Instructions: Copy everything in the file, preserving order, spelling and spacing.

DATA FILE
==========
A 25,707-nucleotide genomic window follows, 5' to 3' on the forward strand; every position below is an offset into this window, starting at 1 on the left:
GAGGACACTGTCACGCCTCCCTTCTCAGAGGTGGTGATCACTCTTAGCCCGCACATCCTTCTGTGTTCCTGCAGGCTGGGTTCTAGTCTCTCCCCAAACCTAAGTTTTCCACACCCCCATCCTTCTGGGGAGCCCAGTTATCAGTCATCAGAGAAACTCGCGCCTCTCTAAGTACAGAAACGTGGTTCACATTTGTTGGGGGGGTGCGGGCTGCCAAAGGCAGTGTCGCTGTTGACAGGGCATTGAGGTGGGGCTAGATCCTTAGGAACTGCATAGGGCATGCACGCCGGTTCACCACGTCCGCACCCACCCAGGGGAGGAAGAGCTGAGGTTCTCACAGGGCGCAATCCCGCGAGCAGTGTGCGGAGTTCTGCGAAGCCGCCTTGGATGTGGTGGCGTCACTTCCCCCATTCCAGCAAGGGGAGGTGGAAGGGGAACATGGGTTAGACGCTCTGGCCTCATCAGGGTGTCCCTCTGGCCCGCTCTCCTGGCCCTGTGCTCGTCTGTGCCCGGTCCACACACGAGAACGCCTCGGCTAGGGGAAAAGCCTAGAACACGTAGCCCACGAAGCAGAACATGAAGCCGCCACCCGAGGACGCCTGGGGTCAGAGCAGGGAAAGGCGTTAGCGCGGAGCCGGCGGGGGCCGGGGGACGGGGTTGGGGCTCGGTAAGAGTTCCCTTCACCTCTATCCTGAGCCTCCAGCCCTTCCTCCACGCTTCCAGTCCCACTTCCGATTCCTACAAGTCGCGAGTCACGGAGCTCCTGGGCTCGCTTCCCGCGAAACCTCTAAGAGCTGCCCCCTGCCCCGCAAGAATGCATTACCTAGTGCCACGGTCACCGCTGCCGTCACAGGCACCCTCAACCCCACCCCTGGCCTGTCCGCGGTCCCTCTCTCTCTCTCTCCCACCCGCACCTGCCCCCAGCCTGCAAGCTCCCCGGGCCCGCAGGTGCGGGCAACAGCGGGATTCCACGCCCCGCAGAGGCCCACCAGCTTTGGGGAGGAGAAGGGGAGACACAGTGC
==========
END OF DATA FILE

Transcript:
A 25,707-nucleotide genomic window follows, 5' to 3' on the forward strand; every position below is an offset into this window, starting at 1 on the left:
GAGGACACTGTCACGCCTCCCTTCTCAGAGGTGGTGATCACTCTTAGCCCGCACATCCTTCTGTGTTCCTGCAGGCTGGGTTCTAGTCTCTCCCCAAACCTAAGTTTTCCACACCCCCATCCTTCTGGGGAGCCCAGTTATCAGTCATCAGAGAAACTCGCGCCTCTCTAAGTACAGAAACGTGGTTCACATTTGTTGGGGGGGTGCGGGCTGCCAAAGGCAGTGTCGCTGTTGACAGGGCATTGAGGTGGGGCTAGATCCTTAGGAACTGCATAGGGCATGCACGCCGGTTCACCACGTCCGCACCCACCCAGGGGAGGAAGAGCTGAGGTTCTCACAGGGCGCAATCCCGCGAGCAGTGTGCGGAGTTCTGCGAAGCCGCCTTGGATGTGGTGGCGTCACTTCCCCCATTCCAGCAAGGGGAGGTGGAAGGGGAACATGGGTTAGACGCTCTGGCCTCATCAGGGTGTCCCTCTGGCCCGCTCTCCTGGCCCTGTGCTCGTCTGTGCCCGGTCCACACACGAGAACGCCTCGGCTAGGGGAAAAGCCTAGAACACGTAGCCCACGAAGCAGAACATGAAGCCGCCACCCGAGGACGCCTGGGGTCAGAGCAGGGAAAGGCGTTAGCGCGGAGCCGGCGGGGGCCGGGGGACGGGGTTGGGGCTCGGTAAGAGTTCCCTTCACCTCTATCCTGAGCCTCCAGCCCTTCCTCCACGCTTCCAGTCCCACTTCCGATTCCTACAAGTCGCGAGTCACGGAGCTCCTGGGCTCGCTTCCCGCGAAACCTCTAAGAGCTGCCCCCTGCCCCGCAAGAATGCATTACCTAGTGCCACGGTCACCGCTGCCGTCACAGGCACCCTCAACCCCACCCCTGGCCTGTCCGCGGTCCCTCTCTCTCTCTCTCCCACCCGCACCTGCCCCCAGCCTGCAAGCTCCCCGGGCCCGCAGGTGCGGGCAACAGCGGGATTCCACGCCCCGCAGAGGCCCACCAGCTTTGGGGAGGAGAAGGGGAGACACAGTGC